In this provocative and haunting collection of short stories, edited by two masters of the form, a diverse group of contemporary writers probes the nature and connection between two of the most powerful, exhilarating, and terrifying forces that define and shape the human experience.
“What else is there?”—Alice Munro, on why so much of her work deals with the twin themes of sex and death.
The drive for life—for survival and reproduction—and the drive for death—for violence and self-destruction—are the two dominant, instinctive urges of human behavior. These conflicting compulsions, characterized by Freud as Eros and Thanatos, are also the central themes of great literature. In Sex and Death, some of today’s most compelling writers from around the globe—Kevin Barry, Lynn Coady, Ceridwen Dovey, Robert Drewe, Damon Galgut, Petina Gappah, Sarah Hall, Peter Hobbs, Yiyun Li, Alexander MacLeod, Ben Marcus, Jon McGregor, Guadalupe Nettel, Courttia Newland, Taiye Selasi, Ali Smith, Wells Tower, Claire Vaye Watkins, Alan Warner, Clare Wigfall—explore these challenging themes with honesty, psychological acuity, brutality, tenderness, and empathy, in stories that are disquieting, illuminating, funny, and utterly dazzling.
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About the Author
Sarah Hall was born in 1974 in Cumbria, England. She received a master of letters in creative writing from Scotland's St. Andrews University and has published four novels. Haweswater won the Commonwealth Writers' Prize (overall winner, Best First Novel) and a Society of Authors Betty Trask Award. The Electric Michelangelo was shortlisted for the Man Booker Prize, the Commonwealth Writers' Prize (Eurasia Region), and the Prix Femina Étranger, and was longlisted for the Orange Prize for Fiction. Daughters of the North won the 2006/07 John Llewellyn Rhys Prize and the James Tiptree Jr. Award, and was shortlisted for the Arthur C. Clarke Award for science fiction. How to Paint a Dead Man was longlisted for the Man Booker Prize and won the Portico Prize for Fiction. In 2013 Hall was named one of Granta's Best Young British Novelists, a prize awarded every ten years, and she won the BBC National Short Story Award and the E. M. Forster Award from the American Academy of Arts and Letters.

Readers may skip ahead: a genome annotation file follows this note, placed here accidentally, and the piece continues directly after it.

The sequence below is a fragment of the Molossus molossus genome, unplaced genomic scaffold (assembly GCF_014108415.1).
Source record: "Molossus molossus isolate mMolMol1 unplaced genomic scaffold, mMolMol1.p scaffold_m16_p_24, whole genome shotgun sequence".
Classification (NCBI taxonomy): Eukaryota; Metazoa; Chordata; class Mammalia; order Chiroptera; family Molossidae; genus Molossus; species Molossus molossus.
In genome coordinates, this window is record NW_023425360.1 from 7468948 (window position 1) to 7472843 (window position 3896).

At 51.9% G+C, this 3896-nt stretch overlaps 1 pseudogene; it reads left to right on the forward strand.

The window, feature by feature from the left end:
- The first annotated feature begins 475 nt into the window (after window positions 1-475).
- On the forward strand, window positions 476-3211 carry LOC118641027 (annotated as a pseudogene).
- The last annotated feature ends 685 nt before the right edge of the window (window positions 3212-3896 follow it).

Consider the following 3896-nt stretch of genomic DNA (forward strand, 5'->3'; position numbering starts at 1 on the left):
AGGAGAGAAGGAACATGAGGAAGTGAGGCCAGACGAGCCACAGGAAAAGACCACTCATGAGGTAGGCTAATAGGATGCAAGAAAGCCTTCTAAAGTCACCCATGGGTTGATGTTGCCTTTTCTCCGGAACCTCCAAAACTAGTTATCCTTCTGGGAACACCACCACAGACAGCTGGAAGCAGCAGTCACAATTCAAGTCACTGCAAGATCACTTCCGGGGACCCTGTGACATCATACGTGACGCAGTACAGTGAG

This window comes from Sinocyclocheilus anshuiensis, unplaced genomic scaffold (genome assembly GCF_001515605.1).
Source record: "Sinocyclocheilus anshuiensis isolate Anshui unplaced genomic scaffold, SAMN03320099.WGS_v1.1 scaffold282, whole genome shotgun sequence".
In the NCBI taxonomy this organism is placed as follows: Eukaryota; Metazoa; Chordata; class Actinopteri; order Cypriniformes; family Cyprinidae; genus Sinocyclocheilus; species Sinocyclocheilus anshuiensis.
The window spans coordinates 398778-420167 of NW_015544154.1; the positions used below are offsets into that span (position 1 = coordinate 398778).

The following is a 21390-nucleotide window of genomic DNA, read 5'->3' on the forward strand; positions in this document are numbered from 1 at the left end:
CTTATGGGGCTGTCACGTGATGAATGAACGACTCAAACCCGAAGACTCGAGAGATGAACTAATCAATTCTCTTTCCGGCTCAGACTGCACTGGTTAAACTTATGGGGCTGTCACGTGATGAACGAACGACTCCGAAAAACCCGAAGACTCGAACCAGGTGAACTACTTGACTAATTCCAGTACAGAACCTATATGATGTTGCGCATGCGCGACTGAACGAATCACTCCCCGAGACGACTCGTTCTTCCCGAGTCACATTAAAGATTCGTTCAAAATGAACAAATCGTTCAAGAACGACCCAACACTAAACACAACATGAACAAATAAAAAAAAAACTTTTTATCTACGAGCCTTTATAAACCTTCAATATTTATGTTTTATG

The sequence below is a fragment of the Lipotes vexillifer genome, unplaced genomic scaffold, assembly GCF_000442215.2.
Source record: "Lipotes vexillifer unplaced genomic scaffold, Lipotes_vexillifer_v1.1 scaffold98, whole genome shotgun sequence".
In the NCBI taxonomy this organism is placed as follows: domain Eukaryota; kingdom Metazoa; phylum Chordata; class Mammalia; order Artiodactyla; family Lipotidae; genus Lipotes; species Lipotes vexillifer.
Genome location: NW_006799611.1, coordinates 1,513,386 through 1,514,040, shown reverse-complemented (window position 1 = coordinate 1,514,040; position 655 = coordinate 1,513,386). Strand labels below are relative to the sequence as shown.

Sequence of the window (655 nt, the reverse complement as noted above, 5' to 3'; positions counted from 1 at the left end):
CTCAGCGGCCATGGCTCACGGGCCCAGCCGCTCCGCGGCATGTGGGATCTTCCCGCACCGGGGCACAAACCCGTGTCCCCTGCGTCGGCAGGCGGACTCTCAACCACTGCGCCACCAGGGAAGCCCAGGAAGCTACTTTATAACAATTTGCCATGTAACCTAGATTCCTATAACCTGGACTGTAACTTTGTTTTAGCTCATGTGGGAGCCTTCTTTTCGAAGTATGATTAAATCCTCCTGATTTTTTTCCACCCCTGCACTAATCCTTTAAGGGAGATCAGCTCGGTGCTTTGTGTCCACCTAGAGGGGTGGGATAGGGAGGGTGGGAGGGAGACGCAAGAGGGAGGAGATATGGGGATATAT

PETER HOBBS grew up in Cornwall and Yorkshire, and now lives in London. He is the award-winning author of two novels, The Short Day Dying and In the Orchard, the Swallows, as well as a collection of short stories, I Could Ride All Day in My Cool Blue Train. He is a Fellow of the Royal Society of Literature and a writer-in-residence for the literacy charity First Story.
Hometown:Charlotte, North Carolina, USA and Carlisle, Cumbria, UK
Date of Birth:January 6, 1974
Place of Birth:Carlisle, Cumbria, UK
Education:B.A., The University of Wales, Aberystwyth; M.A. in Creative Writing, St. Andrews University, Scotland